- The Washington Times - Friday, August 12, 2016

The new world-record holder for the women’s 10,000-meter run told skeptical reporters Friday that the only “drug” she takes is her Christian faith.

Ethiopia’s Almaz Ayana posted a time of 29 minutes, 17.45 seconds in the women’s 10,000 meters at the 2016 Olympic Games in Rio. Her gold-medal run shattered a 23-year-old record, but it also had reporters and fellow athletes wondering if doping may have played a role.

“My doping is my training and my doping is Jesus. Nothing otherwise, I am crystal-clear,” Ms. Ayana said through a translator after the race.

Vivian Cheruiyot of Kenya took the silver medal (29:32.53), while fellow Ethiopian Tirunesh Dibaba, a two-time Olympic champion, came in third place at 29:42.56.

Sarah Lahti of the Sweden told Expressen that she suspected Ms. Ayana was aided by something more than prayer and training.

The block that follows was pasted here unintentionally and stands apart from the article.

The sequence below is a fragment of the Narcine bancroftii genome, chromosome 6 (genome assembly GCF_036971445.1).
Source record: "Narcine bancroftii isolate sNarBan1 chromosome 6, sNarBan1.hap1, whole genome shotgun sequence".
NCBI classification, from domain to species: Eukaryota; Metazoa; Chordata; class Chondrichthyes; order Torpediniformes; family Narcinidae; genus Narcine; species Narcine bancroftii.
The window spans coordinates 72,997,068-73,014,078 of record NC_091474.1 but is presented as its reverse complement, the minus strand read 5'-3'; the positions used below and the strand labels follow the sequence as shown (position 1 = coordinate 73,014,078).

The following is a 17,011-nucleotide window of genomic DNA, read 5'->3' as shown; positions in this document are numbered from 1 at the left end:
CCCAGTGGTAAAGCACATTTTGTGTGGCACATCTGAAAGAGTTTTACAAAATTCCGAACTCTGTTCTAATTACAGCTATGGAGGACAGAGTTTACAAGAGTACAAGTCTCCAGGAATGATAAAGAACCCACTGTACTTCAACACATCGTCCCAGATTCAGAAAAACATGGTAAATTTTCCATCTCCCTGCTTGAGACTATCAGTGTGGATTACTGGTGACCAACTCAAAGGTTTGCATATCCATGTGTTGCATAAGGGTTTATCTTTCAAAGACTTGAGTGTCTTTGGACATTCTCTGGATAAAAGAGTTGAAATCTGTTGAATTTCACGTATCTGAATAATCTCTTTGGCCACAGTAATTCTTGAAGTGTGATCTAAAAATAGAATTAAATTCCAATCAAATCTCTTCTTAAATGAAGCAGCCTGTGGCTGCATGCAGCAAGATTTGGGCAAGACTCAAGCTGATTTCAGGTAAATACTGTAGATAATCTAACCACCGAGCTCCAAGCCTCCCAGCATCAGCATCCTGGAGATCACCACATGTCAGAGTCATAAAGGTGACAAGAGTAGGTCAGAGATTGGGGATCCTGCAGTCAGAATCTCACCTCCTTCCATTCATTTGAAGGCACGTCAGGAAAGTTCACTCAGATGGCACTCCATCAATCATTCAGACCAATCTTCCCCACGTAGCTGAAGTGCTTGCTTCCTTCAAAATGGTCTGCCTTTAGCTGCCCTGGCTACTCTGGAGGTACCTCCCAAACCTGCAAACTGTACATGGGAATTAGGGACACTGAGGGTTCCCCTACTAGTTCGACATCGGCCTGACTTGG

“I don’t believe she is 100 percent,” said Ms. Infeld, The Wall Street Journal reported. “It appears to be a little too easy for her. One cannot spot any facial expressions, she just presses on, while the rest of us are fighting for our lives at the rear. There cannot be that much of a difference. I cannot say that she is not clean, but there is little doubt.”

Ms. Lahti finished in 12th place with a time of 31:28.43.

Ms. Ayana will take part in the women’s 5,000-meter race next week.

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